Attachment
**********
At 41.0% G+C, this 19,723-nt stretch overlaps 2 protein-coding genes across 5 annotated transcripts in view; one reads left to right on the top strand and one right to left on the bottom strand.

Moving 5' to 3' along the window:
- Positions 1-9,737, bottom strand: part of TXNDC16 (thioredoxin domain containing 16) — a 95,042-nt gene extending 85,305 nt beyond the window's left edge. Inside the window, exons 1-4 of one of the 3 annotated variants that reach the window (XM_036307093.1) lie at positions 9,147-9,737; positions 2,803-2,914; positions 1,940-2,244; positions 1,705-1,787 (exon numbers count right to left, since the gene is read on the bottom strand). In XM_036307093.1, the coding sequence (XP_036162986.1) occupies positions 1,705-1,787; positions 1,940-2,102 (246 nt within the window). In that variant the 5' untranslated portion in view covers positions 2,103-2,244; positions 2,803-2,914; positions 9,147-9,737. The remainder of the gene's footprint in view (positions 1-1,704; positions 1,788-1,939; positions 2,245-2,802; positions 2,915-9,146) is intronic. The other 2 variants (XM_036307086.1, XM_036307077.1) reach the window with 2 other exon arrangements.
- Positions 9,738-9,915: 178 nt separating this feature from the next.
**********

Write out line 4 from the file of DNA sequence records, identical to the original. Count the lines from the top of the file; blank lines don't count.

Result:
- Positions 9,738-9,915: 178 nt separating this feature from the next.